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  1. #11
    ReflecTcelfeR
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    No, I think that's very helpful. I had never thought of meditation like that before. I have wanted to start for a while now, this'll help me begin. Thank you.

  2. #12
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    flow states!

    you know that feeling you get when you're SO absorbed in something that you lose all concept of time or space or anything but what you're doing?

    i think that's the opposite of meditation. but i also think the two at extremes meet one another, like yin and yang.

  3. #13
    Senior Member Moiety's Avatar
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    ^Really?

    I think the state of meditation might actually be a flow state.

  4. #14
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    Quote Originally Posted by erm View Post
    I can't imagine much benefit comes from meditation that involves relaxing the mind, beyond short-term stress relief and some interesting hallucinations.
    I think relaxing the body, then relaxing the mind, are two steps on the path of meditation.

    And it's true, relaxing the mind does lead to stress relief and fantasies.

    However as we continue on the path of meditation, we become tired of our fantasies and let them go, and we enter the wordless state. The internal voice comes to a stop, our thoughts come to a stop, and there we are, completely alert but no thoughts whatsoever.

  5. #15
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    The opposite of meditation is hyped up frustrated stress and behaving reactively. I don't think it has anything to do with introverted or extroverted functions.

    Sorry.

  6. #16
    ReflecTcelfeR
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    Why apologize? It was just a theory. What makes you doubt its relation to functions though?

  7. #17
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    Quote Originally Posted by Victor View Post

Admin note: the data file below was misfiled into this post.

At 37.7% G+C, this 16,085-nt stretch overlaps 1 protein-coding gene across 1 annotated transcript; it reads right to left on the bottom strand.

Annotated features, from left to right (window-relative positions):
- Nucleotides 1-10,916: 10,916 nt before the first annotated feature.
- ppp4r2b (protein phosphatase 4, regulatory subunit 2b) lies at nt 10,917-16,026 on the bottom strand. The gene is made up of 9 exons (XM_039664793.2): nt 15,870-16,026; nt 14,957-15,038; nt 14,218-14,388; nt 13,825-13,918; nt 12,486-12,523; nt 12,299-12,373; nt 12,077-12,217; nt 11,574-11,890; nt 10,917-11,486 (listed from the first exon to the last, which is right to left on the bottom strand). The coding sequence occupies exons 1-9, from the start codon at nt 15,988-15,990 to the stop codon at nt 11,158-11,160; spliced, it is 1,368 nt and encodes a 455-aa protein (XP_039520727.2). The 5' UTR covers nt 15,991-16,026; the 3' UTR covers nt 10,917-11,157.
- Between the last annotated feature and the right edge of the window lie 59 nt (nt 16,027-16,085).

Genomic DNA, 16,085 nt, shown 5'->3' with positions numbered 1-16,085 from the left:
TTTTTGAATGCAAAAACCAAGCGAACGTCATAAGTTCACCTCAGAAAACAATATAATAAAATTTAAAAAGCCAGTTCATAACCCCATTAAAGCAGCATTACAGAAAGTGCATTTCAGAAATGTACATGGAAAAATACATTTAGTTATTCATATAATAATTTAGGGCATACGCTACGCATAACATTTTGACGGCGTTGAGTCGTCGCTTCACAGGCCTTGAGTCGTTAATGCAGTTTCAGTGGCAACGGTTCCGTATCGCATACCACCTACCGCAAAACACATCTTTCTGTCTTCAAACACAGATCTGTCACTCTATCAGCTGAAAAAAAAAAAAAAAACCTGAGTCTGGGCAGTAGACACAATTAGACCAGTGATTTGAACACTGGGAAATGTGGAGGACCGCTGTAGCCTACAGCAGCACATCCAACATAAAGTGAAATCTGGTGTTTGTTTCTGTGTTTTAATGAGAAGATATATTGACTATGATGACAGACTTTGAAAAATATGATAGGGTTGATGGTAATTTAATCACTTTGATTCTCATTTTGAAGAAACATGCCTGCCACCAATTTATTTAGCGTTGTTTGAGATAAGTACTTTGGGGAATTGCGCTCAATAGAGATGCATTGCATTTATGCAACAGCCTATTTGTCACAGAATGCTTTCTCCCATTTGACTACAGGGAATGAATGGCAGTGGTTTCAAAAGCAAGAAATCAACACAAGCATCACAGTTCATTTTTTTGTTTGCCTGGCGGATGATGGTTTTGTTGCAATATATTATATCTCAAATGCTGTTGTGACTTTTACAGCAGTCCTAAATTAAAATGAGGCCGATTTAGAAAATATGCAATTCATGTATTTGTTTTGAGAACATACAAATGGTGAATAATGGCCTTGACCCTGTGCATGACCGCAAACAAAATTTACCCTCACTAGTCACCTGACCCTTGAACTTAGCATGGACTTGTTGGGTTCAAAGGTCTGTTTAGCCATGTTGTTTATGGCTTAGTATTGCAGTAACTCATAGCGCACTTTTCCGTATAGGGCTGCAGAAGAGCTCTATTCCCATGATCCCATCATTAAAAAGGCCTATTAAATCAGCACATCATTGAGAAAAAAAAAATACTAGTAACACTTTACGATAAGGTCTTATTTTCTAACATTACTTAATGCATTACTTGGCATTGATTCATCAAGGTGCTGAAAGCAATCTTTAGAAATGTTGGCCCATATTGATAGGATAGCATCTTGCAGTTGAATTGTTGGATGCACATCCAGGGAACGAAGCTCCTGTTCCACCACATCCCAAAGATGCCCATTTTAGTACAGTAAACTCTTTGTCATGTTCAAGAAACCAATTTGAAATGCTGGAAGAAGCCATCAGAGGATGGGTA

I think relaxing the body, then relaxing the mind, are two steps on the path of meditation.

    And it's true, relaxing the mind does lead to stress relief and fantasies.

    However as we continue on the path of meditation, we become tired of our fantasies and let them go, and we enter the wordless state. The internal voice comes to a stop, our thoughts come to a stop, and there we are, completely alert but no thoughts whatsoever.
    It takes me about three hours to get from a mind full of thoughts to a mind completely empty of thoughts.

    In the process I pass through physical relaxation, mental relaxation, fantasies and suddenly, all my thoughts stop, and I am left fully alert but without any thoughts.

    So at any one time, I am three hours away from deep meditation.

  8. #18
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    Quote Originally Posted by ReflecttcelfeR View Post
    Why apologize? It was just a theory. What makes you doubt its relation to functions though?
    Because you can meditate outwardly, say on a natural object like the ocean or a tree.

    Also, because I don't think the natural and optimum state of extroverted functions is to be stressed, pissed off, and reactive.

  9. #19
    ReflecTcelfeR
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    So perhaps it also could include the extraverted functions, or aspects of them I suppose. Meditation is a search for complete wholeness so it would make some sort of sense if it encompassed all of them. I think I just came into this with a really narrow definition of meditation.

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